purposes. Consequently, the issue of a domestic tax interest does not arise.
There were no issues in this regard during the earlier review and no such
issues have arisen in the current review period either.

PEER REVIEW REPORT – SECOND ROUND – GUERNSEY © OECD 2018
92 – Part B: Access to information

B.1.4. Effective enforcement provisions to compel the production of
information
227. Under the Director’s information gathering powers, the Director may
issue a notice to obtain information from a taxpayer (or any other person)
who has in their “possession or power” any information or document fall-
ing within the scope of an EOI request, whether or not the person is legally
required to keep that information or documents.
228. Any person who fails to comply with a Notice issued under sec-
tion 75A or 75B, and who does not do so without reasonable excuse, is guilty
of an offence. On summary conviction they are liable to a fine not exceeding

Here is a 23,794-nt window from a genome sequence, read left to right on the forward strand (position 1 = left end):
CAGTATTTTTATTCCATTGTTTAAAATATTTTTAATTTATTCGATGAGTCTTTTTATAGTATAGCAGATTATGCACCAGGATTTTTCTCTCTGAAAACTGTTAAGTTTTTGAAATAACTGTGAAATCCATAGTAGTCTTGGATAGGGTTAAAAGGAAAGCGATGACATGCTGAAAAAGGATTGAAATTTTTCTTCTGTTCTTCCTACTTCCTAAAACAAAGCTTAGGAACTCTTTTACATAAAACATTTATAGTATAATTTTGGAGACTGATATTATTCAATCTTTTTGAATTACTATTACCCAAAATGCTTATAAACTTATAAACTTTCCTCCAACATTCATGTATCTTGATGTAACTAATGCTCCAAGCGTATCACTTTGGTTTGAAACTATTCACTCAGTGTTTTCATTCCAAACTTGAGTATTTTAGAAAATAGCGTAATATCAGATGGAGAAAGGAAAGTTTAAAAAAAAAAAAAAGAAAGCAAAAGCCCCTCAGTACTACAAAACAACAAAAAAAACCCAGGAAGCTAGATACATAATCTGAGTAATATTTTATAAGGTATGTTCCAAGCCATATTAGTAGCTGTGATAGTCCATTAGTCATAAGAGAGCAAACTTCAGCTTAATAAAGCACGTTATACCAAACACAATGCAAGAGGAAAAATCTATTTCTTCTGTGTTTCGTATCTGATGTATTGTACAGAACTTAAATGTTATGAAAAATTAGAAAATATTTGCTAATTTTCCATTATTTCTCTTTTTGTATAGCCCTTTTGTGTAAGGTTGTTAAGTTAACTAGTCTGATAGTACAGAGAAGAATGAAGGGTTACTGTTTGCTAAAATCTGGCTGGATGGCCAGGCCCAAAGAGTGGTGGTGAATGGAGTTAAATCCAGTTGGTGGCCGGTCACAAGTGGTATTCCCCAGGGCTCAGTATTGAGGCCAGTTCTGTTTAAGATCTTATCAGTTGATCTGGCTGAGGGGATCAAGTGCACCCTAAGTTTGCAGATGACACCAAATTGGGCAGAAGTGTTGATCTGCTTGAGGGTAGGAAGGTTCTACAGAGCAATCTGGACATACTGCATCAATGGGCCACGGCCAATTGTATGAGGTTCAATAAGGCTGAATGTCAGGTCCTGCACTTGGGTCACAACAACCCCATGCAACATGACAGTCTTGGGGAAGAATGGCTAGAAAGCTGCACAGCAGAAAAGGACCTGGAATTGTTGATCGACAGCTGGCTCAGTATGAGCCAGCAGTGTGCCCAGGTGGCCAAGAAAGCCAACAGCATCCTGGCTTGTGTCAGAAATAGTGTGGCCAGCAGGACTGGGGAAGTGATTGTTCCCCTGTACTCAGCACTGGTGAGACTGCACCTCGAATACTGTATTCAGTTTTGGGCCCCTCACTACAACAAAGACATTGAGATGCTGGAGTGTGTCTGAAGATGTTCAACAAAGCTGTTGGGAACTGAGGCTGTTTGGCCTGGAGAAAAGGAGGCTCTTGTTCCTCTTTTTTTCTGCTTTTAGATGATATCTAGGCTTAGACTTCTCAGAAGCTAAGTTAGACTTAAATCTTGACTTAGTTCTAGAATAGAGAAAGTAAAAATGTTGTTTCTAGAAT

GBP 20 000 and a further fine not exceeding GBP 2 000 for each day that
the failure continued after conviction. In addition, if a person intentionally
falsifies, conceals or destroys or otherwise disposes of a document which has
been requested by the Director or by a court order, she/he is punishable by
imprisonment by up to two years and/or a fine up to GBP20 000. The same
sanction is applicable against persons who knowingly or recklessly make
statements or provide information which are false, deceptive or misleading
in accordance with section 75L of the Tax Law. However, during the review
period there was no occasion to use the enforcement powers under the Tax
Law.
229. If a person disputed an obligation to keep information, the Director
would refer them to the specific legislation/common law obligation that
placed the obligation to maintain and retain the relevant records. If the person
continued to dispute the matter and failed to comply with the formal notice
the Director may refer them to Her Majesty’s Procureur (Attorney General)
for the consideration of prosecution under the Tax Law and in setting out the
details of the case would enable Her Majesty’s Procureur to consider whether